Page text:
Date of Award
Doctor of Philosophy (PhD)
This research was designed to provide empirical evidence concerning the effects disclosing different levels of segment data has on the decision making performance of sophisticated users (Chartered Financial Analysts) of published corporate financial statements. The primary surrogate for influence on decision making was the existence of statistically different net earnings projections. To accomplish the research objective CFAs were supplied with financial statements of a hypothetical company disclosing varying levels (six) of segment disclosures and were asked to predict corporate earnings for 1981 and to indicate the range in which they were 95% confident true corporate earnings would fall. Five hypotheses were stated and the data obtained from the CFAs were analyzed with various statistical methods to determine whether the segment disclosures influenced: (1) the CFAs' predictions of corporate earnings, (2) variability in earnings predictions (communicative ability among CFAs), and CFAs' confidence in their predictions of corporate earnings. Level of segment data disclosed did significantly affect CFAs' average predictions of corporate earnings. Tests indicated, however, that once revenue and profitability data were furnished no further changes in predictions occurred as additional segment data was furnished. Segment earnings variability and level of segment disclosure did not interact to affect CFAs' predictions. There was a significant change in communicative ability of the disclosures when groups with no segment data were compared to the other five groups. There was no significant differences when the no segment data group was excluded. This implies that once basic segment revenue data is presented disclosure needs are met. Similar results were obtained regardless of whether the analysis was conducted when segment earnings variability was small, large, or both combined. CFAs' confidence in their earnings predictions was not enhanced as a result of being provided increased levels of segment data. Their range of confidence was generally much smaller when segment earnings variability was small. The findings of the study do not provide conclusive evidence regarding the need and usefulness of the required segment disclosures studied. The findings suggests that the presentation of basic revenue and profitability data meets the segment disclosure needs of the sophisticated financial statement user.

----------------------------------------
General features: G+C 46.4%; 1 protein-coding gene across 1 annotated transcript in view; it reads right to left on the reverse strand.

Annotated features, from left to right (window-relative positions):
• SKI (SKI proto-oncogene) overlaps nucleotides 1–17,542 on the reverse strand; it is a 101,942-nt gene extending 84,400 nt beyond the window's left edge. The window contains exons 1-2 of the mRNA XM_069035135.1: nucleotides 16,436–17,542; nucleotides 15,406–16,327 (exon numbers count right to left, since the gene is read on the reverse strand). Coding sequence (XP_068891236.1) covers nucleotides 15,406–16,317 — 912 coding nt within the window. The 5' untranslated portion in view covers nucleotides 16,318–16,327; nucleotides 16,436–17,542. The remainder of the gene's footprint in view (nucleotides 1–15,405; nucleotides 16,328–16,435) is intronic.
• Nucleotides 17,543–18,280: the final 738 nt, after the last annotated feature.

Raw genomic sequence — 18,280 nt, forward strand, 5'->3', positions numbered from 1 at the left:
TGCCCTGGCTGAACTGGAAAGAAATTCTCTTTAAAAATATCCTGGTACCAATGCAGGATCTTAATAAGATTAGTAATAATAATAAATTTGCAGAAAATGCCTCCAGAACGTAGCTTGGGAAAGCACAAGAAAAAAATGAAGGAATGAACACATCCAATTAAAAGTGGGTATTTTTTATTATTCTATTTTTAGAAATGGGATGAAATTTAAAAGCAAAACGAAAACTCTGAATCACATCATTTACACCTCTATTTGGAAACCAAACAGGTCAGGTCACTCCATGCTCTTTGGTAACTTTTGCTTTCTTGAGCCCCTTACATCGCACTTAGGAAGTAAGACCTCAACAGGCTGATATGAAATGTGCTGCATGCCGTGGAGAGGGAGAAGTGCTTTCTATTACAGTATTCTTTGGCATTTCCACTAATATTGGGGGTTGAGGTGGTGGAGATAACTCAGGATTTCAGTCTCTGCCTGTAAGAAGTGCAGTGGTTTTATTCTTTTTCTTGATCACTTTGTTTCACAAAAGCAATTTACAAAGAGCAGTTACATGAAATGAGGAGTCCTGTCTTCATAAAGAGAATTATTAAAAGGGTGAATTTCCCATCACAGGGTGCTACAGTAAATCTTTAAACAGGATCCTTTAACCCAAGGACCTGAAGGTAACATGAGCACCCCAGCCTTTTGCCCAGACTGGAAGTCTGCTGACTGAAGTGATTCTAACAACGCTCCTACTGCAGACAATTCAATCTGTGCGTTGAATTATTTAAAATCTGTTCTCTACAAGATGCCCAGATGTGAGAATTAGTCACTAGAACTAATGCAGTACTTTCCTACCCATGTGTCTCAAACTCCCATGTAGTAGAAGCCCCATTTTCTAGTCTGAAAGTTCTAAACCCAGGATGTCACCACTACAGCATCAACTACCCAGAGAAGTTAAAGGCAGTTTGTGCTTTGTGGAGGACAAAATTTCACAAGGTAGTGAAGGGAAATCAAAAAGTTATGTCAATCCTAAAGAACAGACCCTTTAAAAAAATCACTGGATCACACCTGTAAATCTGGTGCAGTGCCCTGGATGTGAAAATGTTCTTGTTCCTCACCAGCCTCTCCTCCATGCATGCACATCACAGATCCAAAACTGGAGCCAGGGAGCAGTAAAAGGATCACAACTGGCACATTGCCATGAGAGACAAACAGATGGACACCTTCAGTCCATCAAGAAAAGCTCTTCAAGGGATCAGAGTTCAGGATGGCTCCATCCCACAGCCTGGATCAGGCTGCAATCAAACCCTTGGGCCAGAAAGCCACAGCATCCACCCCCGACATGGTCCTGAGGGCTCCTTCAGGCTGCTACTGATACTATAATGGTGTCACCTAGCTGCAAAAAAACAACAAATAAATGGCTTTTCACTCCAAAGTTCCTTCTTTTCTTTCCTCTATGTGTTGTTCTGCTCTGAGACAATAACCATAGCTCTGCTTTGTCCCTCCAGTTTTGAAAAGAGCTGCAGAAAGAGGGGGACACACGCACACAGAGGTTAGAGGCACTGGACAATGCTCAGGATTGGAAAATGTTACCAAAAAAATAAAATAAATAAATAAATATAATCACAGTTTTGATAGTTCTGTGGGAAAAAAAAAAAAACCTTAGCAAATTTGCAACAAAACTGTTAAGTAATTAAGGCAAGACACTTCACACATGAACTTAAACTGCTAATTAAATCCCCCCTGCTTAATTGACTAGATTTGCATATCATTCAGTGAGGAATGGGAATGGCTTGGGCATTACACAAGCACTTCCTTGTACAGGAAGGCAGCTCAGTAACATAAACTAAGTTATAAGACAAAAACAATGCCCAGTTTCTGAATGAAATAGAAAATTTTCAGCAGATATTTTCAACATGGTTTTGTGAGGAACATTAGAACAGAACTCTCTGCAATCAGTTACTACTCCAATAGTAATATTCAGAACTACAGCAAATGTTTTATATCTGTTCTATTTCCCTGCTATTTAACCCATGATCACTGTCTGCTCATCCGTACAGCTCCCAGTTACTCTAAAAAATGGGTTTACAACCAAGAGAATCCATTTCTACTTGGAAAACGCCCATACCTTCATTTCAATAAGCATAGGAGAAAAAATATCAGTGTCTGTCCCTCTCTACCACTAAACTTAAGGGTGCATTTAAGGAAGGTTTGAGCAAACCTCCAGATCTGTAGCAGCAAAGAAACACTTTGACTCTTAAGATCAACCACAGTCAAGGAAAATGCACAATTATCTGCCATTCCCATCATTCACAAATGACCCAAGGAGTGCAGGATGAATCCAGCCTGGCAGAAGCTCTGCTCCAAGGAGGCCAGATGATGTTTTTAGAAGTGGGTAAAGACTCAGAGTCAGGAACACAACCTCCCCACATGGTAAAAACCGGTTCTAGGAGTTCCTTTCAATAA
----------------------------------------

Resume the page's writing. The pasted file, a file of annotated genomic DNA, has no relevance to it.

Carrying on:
Honea, James Harold, "An Empirical Study of Usefulness and Communicative Ability of Segment Disclosures Among Sophisticated Users of Corporate Financial Statements." (1982). LSU Historical Dissertations and Theses. 3721.